Library from New York
PARISHVILLE — Avangrid Renewables, the wind tower company that wants to build wind turbines in Parishville and Hopkinton, had their motion denied to have a Parishville resident removed from the state siting board.
The City Council on Monday night unanimously approved a resolution opposing the development of eight industrial wind turbine projects in proximity to Fort Drum, citing concerns that the turbines will impact training capabilities.
Mr. Snell declined to recuse himself in a letter dated Sept. 18, writing in letter to Ms. Burgess, “It is my personal belief that I am well-suited and qualified to represent the communities of Parishville and Hopkinton on the Siting Board. It is also my personal belief that I have no more conflicts of interest or bias regarding the proposed North Ridge Wind energy project than anyone else serving on the Siting Board.”
“The fact that they are not hiring local people solidifies our position going forward that full taxation is the right position,” Mr. Gray said, adding that having only 20 percent of the company’s workforce consist of local labor “basically nullifies (the developer’s) argument that it creates construction jobs ... that doesn’t create any for our people.”
The company that revived the Jericho Rise wind farm project in the towns of Chateaugay and Bellmont has proposed another wind project in the same area.
In short, the governor and his myriad allies on the Left love to promote renewables, but wind energy — the linchpin of their all-renewable schemes — continues to be stymied by a fundamental problem: it requires way too much territory.
Following a visit to a wind farm that is comparable to one proposed for Hopkinton and Parishville, Town Supervisor Sue Wood said she has “even more reservations about the project.”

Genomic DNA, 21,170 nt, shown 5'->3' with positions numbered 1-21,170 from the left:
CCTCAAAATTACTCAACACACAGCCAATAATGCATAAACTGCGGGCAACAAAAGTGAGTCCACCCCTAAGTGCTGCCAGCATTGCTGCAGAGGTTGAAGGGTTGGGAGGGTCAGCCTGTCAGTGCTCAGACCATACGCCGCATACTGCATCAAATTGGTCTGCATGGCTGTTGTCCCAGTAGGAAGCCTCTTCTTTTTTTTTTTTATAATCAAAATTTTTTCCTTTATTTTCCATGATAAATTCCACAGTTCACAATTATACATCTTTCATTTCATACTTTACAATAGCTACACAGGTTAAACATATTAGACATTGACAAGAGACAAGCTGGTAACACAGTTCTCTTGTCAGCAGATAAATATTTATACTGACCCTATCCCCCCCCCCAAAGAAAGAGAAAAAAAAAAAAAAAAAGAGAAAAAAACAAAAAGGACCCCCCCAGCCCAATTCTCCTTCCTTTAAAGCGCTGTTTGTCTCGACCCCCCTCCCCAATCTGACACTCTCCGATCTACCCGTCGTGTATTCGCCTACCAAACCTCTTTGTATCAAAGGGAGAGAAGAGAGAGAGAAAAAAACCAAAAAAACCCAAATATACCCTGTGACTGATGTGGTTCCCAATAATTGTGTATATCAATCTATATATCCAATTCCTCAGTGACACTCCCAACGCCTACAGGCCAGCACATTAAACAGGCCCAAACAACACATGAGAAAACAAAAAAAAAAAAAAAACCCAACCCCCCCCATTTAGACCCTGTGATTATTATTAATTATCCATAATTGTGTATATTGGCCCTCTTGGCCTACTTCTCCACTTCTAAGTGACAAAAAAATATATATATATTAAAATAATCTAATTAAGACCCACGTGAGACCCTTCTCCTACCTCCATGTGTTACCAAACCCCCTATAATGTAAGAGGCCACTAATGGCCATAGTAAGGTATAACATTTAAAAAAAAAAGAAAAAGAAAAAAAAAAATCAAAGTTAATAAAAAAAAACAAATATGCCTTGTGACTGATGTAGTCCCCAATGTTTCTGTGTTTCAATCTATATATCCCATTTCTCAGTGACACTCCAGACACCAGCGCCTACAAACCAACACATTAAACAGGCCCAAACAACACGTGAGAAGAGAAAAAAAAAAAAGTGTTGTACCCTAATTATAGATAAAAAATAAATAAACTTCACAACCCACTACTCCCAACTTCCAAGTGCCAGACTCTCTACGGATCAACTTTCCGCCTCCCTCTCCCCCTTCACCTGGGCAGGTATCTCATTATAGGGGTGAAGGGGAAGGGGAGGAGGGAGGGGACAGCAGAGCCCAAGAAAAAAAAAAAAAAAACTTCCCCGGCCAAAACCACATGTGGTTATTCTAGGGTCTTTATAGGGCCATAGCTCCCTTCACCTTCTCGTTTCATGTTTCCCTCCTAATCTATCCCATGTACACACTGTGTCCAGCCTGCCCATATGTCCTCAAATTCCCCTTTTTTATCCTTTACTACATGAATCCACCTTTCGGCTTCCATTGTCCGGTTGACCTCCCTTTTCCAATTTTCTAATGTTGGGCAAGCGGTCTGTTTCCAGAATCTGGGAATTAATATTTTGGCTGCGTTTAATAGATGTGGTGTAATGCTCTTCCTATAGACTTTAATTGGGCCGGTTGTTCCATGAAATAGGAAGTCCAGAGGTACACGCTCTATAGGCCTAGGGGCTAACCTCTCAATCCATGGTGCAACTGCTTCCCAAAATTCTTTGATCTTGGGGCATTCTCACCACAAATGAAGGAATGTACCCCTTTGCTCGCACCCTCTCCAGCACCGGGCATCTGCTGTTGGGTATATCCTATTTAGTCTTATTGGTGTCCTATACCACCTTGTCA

A Parishville man will get to stay on the New York Siting Board on Electronic Siting and the Environment following a motion by a wind developer to have him removed for what they say was a conflict of interest. Hon. Kathleen H. Burgess mailed a letter to Gary Snell Sr. stating that the siting board had no authority to disqualify or remove Snell from the board.
Galloo Island is facing significant unresolved environmental questions because of the danger to endangered and rare bird and bat species. No matter how it’s spun, towers with blades reaching 800 feet into the heavens, where the blade tips are spinning at over 100 miles an hour (yes, that is correct) even in lower wind speeds, there is going to be significant bird and bat mortality. That problem is multiplied because the island is under a significant migratory flyway.
Developers of the Number Three Wind project are requesting several waivers from the town of Lowville’s zoning law, and town officials plan to discuss the matter next month. “Let’s listen to them and let them make their case,” town attorney Raymond A. Meier told councilmen at a recent meeting. “We can talk about whether it’s in the best interest of the town.”